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What is Hearing Protection?
Hearing protection is equipment that limits or lowers the intensity of sounds reaching an individual’s ear. Hearing protection is an important tool in hindering hearing loss or damage. Exposure to repetitive and loud noises from machinery or environment at a worksite can damage sensitive structures within the inner ear which can result in Noise-Induced Hearing Loss (NIHL) (or hearing damage) over time.
Importance of Hearing Protection
Hearing protection is worn to reduce and limit the noise reaching the wearer’s ear to protect against hearing damage. The best way to prevent hearing damage is to remove or reduce the source of the noise. However, in most cases these preventative measures are not plausible. In such environments, workers should wear hearing protection to pare down the intensity or amount of noise entering the ears.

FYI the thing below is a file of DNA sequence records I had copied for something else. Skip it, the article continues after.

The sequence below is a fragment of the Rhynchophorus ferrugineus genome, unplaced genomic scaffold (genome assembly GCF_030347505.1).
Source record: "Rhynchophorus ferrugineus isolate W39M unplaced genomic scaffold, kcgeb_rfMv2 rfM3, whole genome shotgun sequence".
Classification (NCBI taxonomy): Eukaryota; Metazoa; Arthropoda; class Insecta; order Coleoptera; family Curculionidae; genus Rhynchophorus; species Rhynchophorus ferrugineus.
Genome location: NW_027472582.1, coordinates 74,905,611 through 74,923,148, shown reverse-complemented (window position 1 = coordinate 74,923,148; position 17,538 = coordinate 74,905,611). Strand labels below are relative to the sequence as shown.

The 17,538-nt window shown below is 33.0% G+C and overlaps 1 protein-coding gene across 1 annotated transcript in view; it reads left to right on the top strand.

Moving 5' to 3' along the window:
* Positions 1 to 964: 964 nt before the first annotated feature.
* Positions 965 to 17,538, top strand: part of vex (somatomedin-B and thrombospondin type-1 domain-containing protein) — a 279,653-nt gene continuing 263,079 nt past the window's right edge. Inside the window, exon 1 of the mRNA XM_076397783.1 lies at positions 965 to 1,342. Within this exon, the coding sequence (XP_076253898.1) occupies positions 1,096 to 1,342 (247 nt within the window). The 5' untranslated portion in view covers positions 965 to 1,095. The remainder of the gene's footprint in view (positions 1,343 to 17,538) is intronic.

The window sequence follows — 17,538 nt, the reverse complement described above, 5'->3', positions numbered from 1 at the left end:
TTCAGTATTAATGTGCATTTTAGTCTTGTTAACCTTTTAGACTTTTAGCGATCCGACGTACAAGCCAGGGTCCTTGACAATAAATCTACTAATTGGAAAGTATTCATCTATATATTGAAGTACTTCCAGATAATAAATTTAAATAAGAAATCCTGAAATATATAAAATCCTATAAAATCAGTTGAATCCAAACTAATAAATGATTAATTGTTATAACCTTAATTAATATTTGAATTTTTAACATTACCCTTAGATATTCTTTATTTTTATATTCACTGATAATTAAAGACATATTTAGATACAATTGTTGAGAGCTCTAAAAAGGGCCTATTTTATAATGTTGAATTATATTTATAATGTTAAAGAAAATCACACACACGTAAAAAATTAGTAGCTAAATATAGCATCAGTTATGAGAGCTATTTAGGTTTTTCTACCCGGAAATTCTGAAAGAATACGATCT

There are many types of hearing Personal Protection Equipment (PPE) that workers can wear to reduce the lasting effects of a noisy environment.
Sound is measured in units of decibels. Sounds at or below 70 A-weighted decibels (dBA) won't cause hearing loss. A loud noise or long or frequent exposures to sounds at or above 85 dBA can cause hearing damage. Ratings for commonly known sounds include:
- Normal conversation: 60 to 70 dBA
- Lawnmowers: 80 to 100 dBA
- Motorcycles and dirt bikes: 80 to 110 dBA
- Music through headphones at maximum volume, sporting events, and concerts: 94 to 110 dBA
- Sirens or emergency vehicles: 110 to 129 dBA
- Fireworks show: 140 to 160 dBA
The National Institute for Occupational Safety and Health (NIOSH) recommends that workers be required to wear hearing protection when engaging in work that exposes them to noise that equals or exceeds 85 dBA. A good way to know if a noise is too loud is if you need to shout or yell to be heard by another individual within an arm's length away.